ARLINGTON — The Capitals have embarked on the organization’s longest continuous road trip in recent memory.
NHL players are used to life on the road. They have to play away from home 41 times every season no matter what so you get used to hotels and flights and buses to the rink. But the six-game, 12-day road trip that starts tonight in Columbus against the Blue Jackets is a little much.
After beating the Los Angeles Kings at Capital One Arena on Monday, gear flew around the locker room afterward as bags were stuffed for the equipment staff and the players quickly got ready for the late-night drive to the airport.
The trip starts with a big Metropolitan Division game against Columbus, but the Capitals then head west for three games in California – in San Jose on Thursday before two days off and then back-to-back games in the Los Angeles area against the Kings and then the Anaheim Ducks. It doesn’t stop there. The Capitals head back east for games in Toronto and Buffalo before finally returning home.
“Guys will get sick of steakhouses after about that ninth day,” center Nic Dowd said. “It’s good team bonding though. We did one of those - maybe a shorter one - in Vancouver at the beginning of the year and you get to know each other pretty well.”
The Capitals went 2-1-0 on that visit to Western Canada in October, but it was a relatively reasonable seven-day trip that ended with an afternoon game in Calgary. This time Washington starts with a back-to-back set of games against the Kings and Blue Jackets, has a back-to-back in the middle in Los Angeles and ends with yet another back-to-back. After playing the Buffalo Sabres in an afternoon game on Feb. 23, the Capitals race home to play the New York Rangers at 12:30 p.m. the next day.
“For us I think it’s going to be fun,” forward Devante Smith-Pelly said. “We enjoy hanging out together…It’s a challenge regardless even without having back-to-backs, traveling and all that stuff and playing good teams every night. But I think we always rise to the occasion. We know what’s at stake.”
Smith-Pelly is one of the few players on the roster who knows what it’s like to go away for almost two weeks. He spent parts of four seasons at the start of his career with Anaheim. It’s part of life in the Western Conference where division rivals are spaced in cities far apart and there are too many Eastern Conference teams to hit on one visit – or even two.
The Capitals played Anaheim on Dec. 2 at the end of its five-game, eight-day trip. Less than two weeks later the Ducks were off on a five-game, nine-day trip that started in Columbus and ended in Buffalo. In January they had yet another five-game trip over eight days. Preparing your suitcase for those trips can be daunting.
“I’m the over packer. I’m the guy bringing two suitcases on a trip to Carolina and Florida,” Smith-Pelly said. “But I played in the west so I’m used to those long crazy road trips and going all over the place.”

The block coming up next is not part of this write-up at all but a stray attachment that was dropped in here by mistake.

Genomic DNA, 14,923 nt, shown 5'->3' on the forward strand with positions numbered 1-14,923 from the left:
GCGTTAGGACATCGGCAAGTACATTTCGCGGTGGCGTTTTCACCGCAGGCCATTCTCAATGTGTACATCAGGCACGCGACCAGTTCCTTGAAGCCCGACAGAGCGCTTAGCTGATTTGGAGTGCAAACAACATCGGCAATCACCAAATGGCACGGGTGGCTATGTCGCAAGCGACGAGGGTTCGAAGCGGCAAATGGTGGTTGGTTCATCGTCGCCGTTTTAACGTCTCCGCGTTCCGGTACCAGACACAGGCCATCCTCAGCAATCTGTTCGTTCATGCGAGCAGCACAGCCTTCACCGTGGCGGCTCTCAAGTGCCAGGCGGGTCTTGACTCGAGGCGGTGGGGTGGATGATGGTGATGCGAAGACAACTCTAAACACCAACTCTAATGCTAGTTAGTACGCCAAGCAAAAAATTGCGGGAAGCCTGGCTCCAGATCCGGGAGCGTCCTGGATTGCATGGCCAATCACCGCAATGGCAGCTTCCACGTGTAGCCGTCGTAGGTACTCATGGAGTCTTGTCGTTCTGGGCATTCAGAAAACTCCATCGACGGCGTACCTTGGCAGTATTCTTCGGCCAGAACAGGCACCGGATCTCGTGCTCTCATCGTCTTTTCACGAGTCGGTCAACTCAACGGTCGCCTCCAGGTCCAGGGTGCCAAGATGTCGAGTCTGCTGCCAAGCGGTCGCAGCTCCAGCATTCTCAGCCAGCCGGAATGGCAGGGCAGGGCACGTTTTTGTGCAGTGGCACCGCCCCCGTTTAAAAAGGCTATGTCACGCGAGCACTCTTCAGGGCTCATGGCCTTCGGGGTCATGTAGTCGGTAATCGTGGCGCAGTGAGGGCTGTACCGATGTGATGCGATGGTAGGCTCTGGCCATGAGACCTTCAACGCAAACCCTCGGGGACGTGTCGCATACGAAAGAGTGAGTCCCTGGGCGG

The Capitals rarely have to worry about that. There are six teams in the Metropolitan Division where flights are under an hour and another seven in the Eastern Conference where flights are shorter than two hours.
Washington hasn’t played six consecutive road games since the 2010-2011 season. And even that wasn’t all in one sitting. That March 15-26, 2011 trip went to Montreal, Detroit and New Jersey, but was interrupted by three days off where the Capitals could come home and then continue the back half of the trip later in Philadelphia.
Matt Niskanen began his career in Dallas for three-and-a-half seasons. Since he has played in the Eastern Conference with Pittsburgh and Washington these long trips have become unfamiliar for the defenseman. And that’s good because it’s getting harder to say goodbye to his son, Charlie, who at age four doesn’t quite get why his dad is leaving. Facetiming helps.
“We’re learning,” Niskanen said. “But it does make it tougher to go - and sure makes it fun to come home. Thank God for technology.”
The Capitals haven’t played seven games in a row away from home since Alex Ovechkin’s rookie year in 2005-06 and that one, too, had a three-day break to come home.
In 2002-03 they did play eight games on the road in October, but with a four-day break after the first game in New York before playing seven straight. They get no such luck this time – and won’t get any sympathy from players in the Western Conference. Dowd, who played parts of three seasons in Los Angeles and Vancouver, was once one of them.
“The time changes are tough. The travel is tough on the body,” Dowd said. “You’re going to forget what hotel room you’re in and have to go to the front desk to get a new key card. You’re gonna be in San Jose and then you’ll be in Anaheim and then you’ll be in L.A. It does have its challenges.”
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